A recent survey in 28 countries showed that 57% of consumers are willing to change their purchasing habits to help reduce negative environmental impacts. In fact, for food purchases, 44% of consumers are considered to be purpose-driven, meaning they are willing to alter their food purchasing habits for the good of the planet. Only 35% of consumers in the survey were classed as value-driven.
The egg sector has already demonstrated its ability to provide great nutrition with a low impact on the planet.
The Food and Agriculture Organization global assessment of all animal production emissions clearly showed that eggs have the lowest total greenhouse gas emissions (GHGs) of all animal products – only 2.8% of total emissions - and the lowest emissions per kilogram of protein produced, about 30 kg CO2 equivalent per kg of protein.
Egg producers, like many of their counterparts in other agricultural sectors, have managed, over the past 50 years, to significantly increase production while reducing its environmental impact.
In the U.S., egg production between 1960 and 2010 increased by 30% while eutrophying emissions – those that release nitrogen and phosphorus into waterways and affect aquatic systems - and GHG emissions were reduced by 54% and 63%, respectively. These improvements were through innovations and the adoption of new practices in terms of nutrition, genetics, animal health and management.
However, under pressure from consumers, the egg sector is altering its practices, switching to production systems, such as cage-free housing, or abandoning management methods that have served it well, for example, beak treatments.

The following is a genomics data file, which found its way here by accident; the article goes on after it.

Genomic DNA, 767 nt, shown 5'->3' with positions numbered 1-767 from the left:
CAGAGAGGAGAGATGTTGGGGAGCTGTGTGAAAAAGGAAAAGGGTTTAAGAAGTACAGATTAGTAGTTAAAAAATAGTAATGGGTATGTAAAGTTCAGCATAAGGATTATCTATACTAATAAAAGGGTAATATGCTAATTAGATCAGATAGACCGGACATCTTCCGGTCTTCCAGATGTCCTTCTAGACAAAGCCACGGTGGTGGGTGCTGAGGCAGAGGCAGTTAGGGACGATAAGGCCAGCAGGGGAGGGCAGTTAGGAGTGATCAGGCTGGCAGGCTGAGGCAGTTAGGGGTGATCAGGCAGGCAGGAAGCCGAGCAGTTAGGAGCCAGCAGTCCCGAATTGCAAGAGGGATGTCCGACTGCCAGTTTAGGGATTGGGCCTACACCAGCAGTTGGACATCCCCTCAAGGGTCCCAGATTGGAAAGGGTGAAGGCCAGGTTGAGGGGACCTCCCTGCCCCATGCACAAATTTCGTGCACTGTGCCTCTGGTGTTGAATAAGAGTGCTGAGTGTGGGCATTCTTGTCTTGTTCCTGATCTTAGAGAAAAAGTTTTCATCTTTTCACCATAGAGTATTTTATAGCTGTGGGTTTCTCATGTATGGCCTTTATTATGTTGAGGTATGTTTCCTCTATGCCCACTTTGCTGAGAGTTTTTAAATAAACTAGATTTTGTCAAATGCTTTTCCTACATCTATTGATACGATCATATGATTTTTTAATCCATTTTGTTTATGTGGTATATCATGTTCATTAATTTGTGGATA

These new practices are making our sustainability journey much harder and moving us backward in terms of egg production’s environmental impact.
The emissions generated by cage-free systems have been reported to be up to 18% higher than those from cage systems, mainly due to higher feed consumption, higher mortality and lower productivity. The FAO global GHG emissions assessment showed that the egg industry’s main sources of emissions were feed production (69% of the total), manure management (20%) and post-farm transport and processing (11%).
There are some areas where producers have greater control over emissions than others. Manure management is one of those areas fully within producers’ control, but few probably realize the difference in environmental impact between dry and wet litter management approaches. Wet manure management contributes about 5 times more to total emissions than dry manure management. Realizing this, farmers may move away from wet manure management.
While farmers may exert less control over feed ingredient production, their formulation decisions not only impact products but also have a wide range of effects on emissions.
The Life Cycle Analysis model, which measures a product’s cradle to grave impact, tends to be conducted at the national level only and rather infrequently, meaning that while this approach may offer some guidance in reducing the egg sector’s environmental impact, it cannot help specific farms or individual situations.
To continue becoming more sustainable and further reduce the environmental impacts of egg production, we need smart tools that will allow us to see the impacts of decisions in real-time. As often said, you can only improve what you can measure and track.
Japan consuming more eggs, despite population stagnation: